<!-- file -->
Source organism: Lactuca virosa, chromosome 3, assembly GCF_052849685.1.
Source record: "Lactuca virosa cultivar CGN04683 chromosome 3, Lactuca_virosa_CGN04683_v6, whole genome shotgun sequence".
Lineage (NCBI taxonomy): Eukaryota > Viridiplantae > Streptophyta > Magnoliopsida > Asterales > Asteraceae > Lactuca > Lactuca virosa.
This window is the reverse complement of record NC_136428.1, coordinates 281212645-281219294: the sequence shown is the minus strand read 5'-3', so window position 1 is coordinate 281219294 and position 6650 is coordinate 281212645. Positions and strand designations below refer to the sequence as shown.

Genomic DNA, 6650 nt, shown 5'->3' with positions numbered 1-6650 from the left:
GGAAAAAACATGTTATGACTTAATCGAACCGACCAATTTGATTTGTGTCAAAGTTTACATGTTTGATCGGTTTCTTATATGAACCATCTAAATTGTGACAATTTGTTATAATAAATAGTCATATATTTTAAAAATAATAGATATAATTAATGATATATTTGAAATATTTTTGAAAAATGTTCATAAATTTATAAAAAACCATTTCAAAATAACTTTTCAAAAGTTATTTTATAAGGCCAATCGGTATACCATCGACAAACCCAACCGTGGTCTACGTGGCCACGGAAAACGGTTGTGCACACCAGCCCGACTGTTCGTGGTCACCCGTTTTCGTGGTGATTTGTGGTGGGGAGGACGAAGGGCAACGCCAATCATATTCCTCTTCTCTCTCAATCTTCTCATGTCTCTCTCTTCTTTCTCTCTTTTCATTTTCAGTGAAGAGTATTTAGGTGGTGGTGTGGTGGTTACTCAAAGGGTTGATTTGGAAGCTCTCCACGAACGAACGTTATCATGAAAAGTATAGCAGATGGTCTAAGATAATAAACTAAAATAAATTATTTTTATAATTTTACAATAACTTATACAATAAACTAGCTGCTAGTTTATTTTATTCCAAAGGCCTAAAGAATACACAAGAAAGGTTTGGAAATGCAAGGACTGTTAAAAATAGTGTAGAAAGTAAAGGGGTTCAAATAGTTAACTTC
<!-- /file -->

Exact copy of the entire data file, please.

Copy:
Source organism: Lactuca virosa, chromosome 3, assembly GCF_052849685.1.
Source record: "Lactuca virosa cultivar CGN04683 chromosome 3, Lactuca_virosa_CGN04683_v6, whole genome shotgun sequence".
Lineage (NCBI taxonomy): Eukaryota > Viridiplantae > Streptophyta > Magnoliopsida > Asterales > Asteraceae > Lactuca > Lactuca virosa.
This window is the reverse complement of record NC_136428.1, coordinates 281212645-281219294: the sequence shown is the minus strand read 5'-3', so window position 1 is coordinate 281219294 and position 6650 is coordinate 281212645. Positions and strand designations below refer to the sequence as shown.

Genomic DNA, 6650 nt, shown 5'->3' with positions numbered 1-6650 from the left:
GGAAAAAACATGTTATGACTTAATCGAACCGACCAATTTGATTTGTGTCAAAGTTTACATGTTTGATCGGTTTCTTATATGAACCATCTAAATTGTGACAATTTGTTATAATAAATAGTCATATATTTTAAAAATAATAGATATAATTAATGATATATTTGAAATATTTTTGAAAAATGTTCATAAATTTATAAAAAACCATTTCAAAATAACTTTTCAAAAGTTATTTTATAAGGCCAATCGGTATACCATCGACAAACCCAACCGTGGTCTACGTGGCCACGGAAAACGGTTGTGCACACCAGCCCGACTGTTCGTGGTCACCCGTTTTCGTGGTGATTTGTGGTGGGGAGGACGAAGGGCAACGCCAATCATATTCCTCTTCTCTCTCAATCTTCTCATGTCTCTCTCTTCTTTCTCTCTTTTCATTTTCAGTGAAGAGTATTTAGGTGGTGGTGTGGTGGTTACTCAAAGGGTTGATTTGGAAGCTCTCCACGAACGAACGTTATCATGAAAAGTATAGCAGATGGTCTAAGATAATAAACTAAAATAAATTATTTTTATAATTTTACAATAACTTATACAATAAACTAGCTGCTAGTTTATTTTATTCCAAAGGCCTAAAGAATACACAAGAAAGGTTTGGAAATGCAAGGACTGTTAAAAATAGTGTAGAAAGTAAAGGGGTTCAAATAGTTAACTTC